Small Planes Over Big Oceans (ETOPS Explained)
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Small Planes Over Big Oceans (ETOPS Explained)

October 13, 2019


This Wendover Productions video was made possible
by Hover. Get your unique domain and email from Hover
by going to Hover.com/Wendover and using the code wendover at checkout. “It’ll be a cold day in hell before I
let twins fly long-haul over-water routes.” Those were the words of Lynn Helms—administrator
of the Federal Aviation Administration during the Reagan administration. At the time, no commercial american airplane
with two engines was allowed to fly anywhere farther than 60 minutes from a diversion airport. The belief was that, if one engine failed,
the other could only safely fly the plane for about an hour, but this rule severely
limited what smaller planes could do. On North Atlantic routes like New York to
London, twin-engine planes could only fly in these areas but a direct route looked like
this. The options were to either fly a twin-engine
plane on an inefficient routing or fly a inefficient three or four engine plane. There was no place for long-and-skinny routes
between smaller cities using smaller planes since airline couldn’t legally fly those
smaller planes. This one simple rule changed the very way
airplanes were built. Now, in the 60’s, this 60 minute regulation
only applied to planes with two engines. Of course aircraft manufacturers could build
quad-engine jets but those had to be huge for airlines to make their money’s worth
with their high fuel consumption. The 747’s of the time could carry more than
400 passengers. They could therefore only fly on super high-demand
routes like New York to London to have any hope of being full. In order to start flying more convenient non-stop
routes from smaller markets, planes had to get smaller while still being legally allowed
to hop the pond. That’s where trijets came into play. With three engines, these planes weren’t
subject to the same 60-minute regulation as twinjets. They could easily fly any transatlantic route. That’s why in the 70s or 80s, the long-haul
jets you’d see at airpots were, for the most part, either 747’s or trijets like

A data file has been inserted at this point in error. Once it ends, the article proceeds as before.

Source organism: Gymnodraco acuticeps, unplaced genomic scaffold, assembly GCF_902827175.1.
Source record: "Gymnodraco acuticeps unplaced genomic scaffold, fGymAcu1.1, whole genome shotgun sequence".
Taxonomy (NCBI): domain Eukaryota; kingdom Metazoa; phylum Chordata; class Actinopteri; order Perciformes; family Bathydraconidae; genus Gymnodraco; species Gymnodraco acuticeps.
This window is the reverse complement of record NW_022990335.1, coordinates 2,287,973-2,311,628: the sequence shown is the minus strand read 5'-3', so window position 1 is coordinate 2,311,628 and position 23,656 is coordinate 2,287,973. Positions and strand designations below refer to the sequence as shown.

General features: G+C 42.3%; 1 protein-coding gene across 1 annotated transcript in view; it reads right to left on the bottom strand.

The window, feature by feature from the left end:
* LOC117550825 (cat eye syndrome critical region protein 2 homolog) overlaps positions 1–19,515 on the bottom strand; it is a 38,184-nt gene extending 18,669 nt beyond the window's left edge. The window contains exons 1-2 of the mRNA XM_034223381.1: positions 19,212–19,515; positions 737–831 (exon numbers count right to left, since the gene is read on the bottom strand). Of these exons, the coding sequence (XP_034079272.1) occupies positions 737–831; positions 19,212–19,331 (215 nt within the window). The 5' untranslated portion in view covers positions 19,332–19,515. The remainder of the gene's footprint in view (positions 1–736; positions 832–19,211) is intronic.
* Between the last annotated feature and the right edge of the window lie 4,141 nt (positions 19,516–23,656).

the DC-10. This 60-minute regulation was inconvenient
for Atlantic Crossings, but in the Pacific it actually changed how Hawaii developed. There are zero diversion airports between
California and Hawaii so the route isn’t even close to covered under the 60-minute
rule. As a result, airlines could only fly huge
planes between the mainland and Hawaii which meant that planes could pretty much only fly
to Honolulu. There was virtually no service between the
other islands and the mainland which meant the other islands were severely isolated. That’s part of the reason why the tourism
industry only picked up on the other islands in recent decades. Luckily, change was coming. The 60 minute rule originated from the days
of piston driven propeller aircraft. With these, it was far more common for engines
to just stop working mid-flight. That’s why there were contingency engines. The regulations just didn’t adapt to the
increased reliability of jet engines. Statistically, for every failure of a jet
engine, there are 117 piston engine failures. Once the jet age rolled in, engine failure
just wasn’t as much of a concern, so, in 1985, the FAA begrudgingly granted permission
to Trans World Airlines to fly their twin-engined 767 direct between Boston and Paris—a route
taking it up to 120 minutes away from diversion airports. This was the first example of a brand new
FAA certification called ETOPS—“Extended-range Twin-engine Operational Performance Standards,”
or more colloquially, “engines turn or passengers swim.” Before an airline can fly a long over-water
route they have to buy a plane with what’s known as an ETOPS type rating. Basically that means that the plane was built
with adequate redundancies, communications systems, and fire suppression systems to fly
safely if one engine fails. For example, the 767—the first plane to
get an ETOPS certification—has a type rating of 180 minutes meaning it can fly anywhere
as long as its 180 minutes from a diversion airport. But just because a plane has a type rating
doesn’t mean an airline can fly it ETOPS. They have to have a special maintenance plan,